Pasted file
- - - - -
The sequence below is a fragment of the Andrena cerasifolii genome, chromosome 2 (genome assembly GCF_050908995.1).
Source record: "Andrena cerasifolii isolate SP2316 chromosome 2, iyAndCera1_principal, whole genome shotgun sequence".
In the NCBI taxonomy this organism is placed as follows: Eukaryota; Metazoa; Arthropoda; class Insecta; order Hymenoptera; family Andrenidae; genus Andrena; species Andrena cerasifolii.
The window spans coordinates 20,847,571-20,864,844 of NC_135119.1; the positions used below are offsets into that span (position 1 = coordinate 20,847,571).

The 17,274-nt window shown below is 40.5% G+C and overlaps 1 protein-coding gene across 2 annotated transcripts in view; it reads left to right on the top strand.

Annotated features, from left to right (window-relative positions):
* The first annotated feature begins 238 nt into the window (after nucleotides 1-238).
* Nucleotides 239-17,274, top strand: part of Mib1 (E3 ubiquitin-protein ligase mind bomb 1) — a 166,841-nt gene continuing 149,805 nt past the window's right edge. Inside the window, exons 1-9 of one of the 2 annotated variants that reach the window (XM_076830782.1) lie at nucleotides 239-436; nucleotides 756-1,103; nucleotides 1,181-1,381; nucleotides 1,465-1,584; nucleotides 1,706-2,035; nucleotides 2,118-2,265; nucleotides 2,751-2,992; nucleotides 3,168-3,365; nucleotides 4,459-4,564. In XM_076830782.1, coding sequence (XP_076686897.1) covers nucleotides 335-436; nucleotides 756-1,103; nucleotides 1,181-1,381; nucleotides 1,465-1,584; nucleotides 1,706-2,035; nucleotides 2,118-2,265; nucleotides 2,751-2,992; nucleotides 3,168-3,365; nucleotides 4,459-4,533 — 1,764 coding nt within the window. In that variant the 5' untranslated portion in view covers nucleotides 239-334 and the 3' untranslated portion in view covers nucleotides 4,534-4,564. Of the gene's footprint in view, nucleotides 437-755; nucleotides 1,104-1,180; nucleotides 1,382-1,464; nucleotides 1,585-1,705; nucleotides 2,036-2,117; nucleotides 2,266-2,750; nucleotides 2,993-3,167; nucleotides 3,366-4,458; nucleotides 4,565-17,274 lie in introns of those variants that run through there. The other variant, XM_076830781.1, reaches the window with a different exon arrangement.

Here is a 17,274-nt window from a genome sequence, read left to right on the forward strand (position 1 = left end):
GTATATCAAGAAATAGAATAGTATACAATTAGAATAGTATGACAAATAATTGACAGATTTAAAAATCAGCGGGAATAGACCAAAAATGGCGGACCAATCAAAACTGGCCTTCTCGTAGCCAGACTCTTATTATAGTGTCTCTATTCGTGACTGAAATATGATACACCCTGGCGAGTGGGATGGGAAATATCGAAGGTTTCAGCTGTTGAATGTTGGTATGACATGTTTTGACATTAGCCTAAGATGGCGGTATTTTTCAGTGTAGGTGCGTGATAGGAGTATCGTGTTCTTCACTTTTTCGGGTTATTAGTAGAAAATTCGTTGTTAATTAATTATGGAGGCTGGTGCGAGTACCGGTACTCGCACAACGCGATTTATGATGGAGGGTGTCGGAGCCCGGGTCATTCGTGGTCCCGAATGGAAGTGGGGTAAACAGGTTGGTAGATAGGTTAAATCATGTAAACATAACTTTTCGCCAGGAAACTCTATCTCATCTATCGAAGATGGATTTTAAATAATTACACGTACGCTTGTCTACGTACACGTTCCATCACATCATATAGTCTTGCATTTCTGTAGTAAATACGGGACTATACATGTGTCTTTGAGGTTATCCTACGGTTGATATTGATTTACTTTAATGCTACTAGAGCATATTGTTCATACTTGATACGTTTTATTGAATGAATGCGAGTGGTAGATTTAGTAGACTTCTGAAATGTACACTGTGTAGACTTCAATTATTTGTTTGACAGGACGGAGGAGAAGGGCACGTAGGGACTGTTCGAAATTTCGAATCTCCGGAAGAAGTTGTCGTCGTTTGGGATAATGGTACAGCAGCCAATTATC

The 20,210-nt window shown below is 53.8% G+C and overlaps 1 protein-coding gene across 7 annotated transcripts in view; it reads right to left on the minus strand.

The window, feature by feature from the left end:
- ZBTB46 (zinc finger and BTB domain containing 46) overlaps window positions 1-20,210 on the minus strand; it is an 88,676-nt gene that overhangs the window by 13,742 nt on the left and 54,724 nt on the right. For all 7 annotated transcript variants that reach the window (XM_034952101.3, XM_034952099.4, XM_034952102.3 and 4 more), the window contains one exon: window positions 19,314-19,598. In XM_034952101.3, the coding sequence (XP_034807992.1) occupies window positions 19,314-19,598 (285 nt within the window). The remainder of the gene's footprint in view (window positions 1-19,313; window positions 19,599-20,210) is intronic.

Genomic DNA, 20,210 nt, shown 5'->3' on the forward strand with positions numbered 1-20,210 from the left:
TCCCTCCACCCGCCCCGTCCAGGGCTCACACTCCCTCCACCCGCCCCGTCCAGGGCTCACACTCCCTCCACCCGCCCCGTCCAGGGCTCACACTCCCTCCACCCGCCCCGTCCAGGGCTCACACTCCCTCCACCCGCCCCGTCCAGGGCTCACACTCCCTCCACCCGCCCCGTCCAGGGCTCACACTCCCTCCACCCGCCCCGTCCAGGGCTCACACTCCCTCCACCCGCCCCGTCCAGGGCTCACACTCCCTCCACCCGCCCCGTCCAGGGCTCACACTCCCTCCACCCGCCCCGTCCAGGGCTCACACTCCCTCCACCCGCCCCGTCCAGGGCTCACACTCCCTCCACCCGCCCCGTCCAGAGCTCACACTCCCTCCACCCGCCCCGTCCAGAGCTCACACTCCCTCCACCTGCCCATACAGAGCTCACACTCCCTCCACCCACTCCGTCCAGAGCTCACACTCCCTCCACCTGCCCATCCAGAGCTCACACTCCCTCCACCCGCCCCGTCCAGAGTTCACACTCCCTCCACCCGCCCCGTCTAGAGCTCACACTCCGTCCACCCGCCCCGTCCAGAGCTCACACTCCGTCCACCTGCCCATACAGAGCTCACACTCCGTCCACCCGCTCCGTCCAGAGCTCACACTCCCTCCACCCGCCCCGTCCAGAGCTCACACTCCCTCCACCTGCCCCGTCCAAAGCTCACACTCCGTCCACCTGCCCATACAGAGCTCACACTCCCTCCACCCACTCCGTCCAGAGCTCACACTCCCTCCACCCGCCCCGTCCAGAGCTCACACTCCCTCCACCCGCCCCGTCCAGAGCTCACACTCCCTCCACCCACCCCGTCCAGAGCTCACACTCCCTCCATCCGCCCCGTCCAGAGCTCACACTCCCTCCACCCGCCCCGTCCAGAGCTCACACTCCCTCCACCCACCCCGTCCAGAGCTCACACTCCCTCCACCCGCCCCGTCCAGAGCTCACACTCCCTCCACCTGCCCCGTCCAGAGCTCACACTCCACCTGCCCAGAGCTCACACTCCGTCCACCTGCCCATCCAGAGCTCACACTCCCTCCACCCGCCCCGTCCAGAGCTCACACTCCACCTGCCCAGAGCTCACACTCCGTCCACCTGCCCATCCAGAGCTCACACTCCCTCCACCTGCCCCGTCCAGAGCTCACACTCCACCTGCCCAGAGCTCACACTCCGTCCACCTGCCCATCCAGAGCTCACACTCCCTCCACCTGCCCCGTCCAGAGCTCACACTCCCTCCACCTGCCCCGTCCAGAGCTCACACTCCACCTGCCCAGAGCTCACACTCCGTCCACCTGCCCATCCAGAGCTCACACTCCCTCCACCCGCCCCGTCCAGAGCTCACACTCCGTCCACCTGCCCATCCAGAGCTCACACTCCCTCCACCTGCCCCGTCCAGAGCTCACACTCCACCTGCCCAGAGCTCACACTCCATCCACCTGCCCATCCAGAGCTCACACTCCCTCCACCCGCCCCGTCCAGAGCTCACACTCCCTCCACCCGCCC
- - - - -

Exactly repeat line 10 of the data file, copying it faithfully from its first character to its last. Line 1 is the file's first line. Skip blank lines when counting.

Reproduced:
GTATATCAAGAAATAGAATAGTATACAATTAGAATAGTATGACAAATAATTGACAGATTTAAAAATCAGCGGGAATAGACCAAAAATGGCGGACCAATCAAAACTGGCCTTCTCGTAGCCAGACTCTTATTATAGTGTCTCTATTCGTGACTGAAATATGATACACCCTGGCGAGTGGGATGGGAAATATCGAAGGTTTCAGCTGTTGAATGTTGGTATGACATGTTTTGACATTAGCCTAAGATGGCGGTATTTTTCAGTGTAGGTGCGTGATAGGAGTATCGTGTTCTTCACTTTTTCGGGTTATTAGTAGAAAATTCGTTGTTAATTAATTATGGAGGCTGGTGCGAGTACCGGTACTCGCACAACGCGATTTATGATGGAGGGTGTCGGAGCCCGGGTCATTCGTGGTCCCGAATGGAAGTGGGGTAAACAGGTTGGTAGATAGGTTAAATCATGTAAACATAACTTTTCGCCAGGAAACTCTATCTCATCTATCGAAGATGGATTTTAAATAATTACACGTACGCTTGTCTACGTACACGTTCCATCACATCATATAGTCTTGCATTTCTGTAGTAAATACGGGACTATACATGTGTCTTTGAGGTTATCCTACGGTTGATATTGATTTACTTTAATGCTACTAGAGCATATTGTTCATACTTGATACGTTTTATTGAATGAATGCGAGTGGTAGATTTAGTAGACTTCTGAAATGTACACTGTGTAGACTTCAATTATTTGTTTGACAGGACGGAGGAGAAGGGCACGTAGGGACTGTTCGAAATTTCGAATCTCCGGAAGAAGTTGTCGTCGTTTGGGATAATGGTACAGCAGCCAATTATC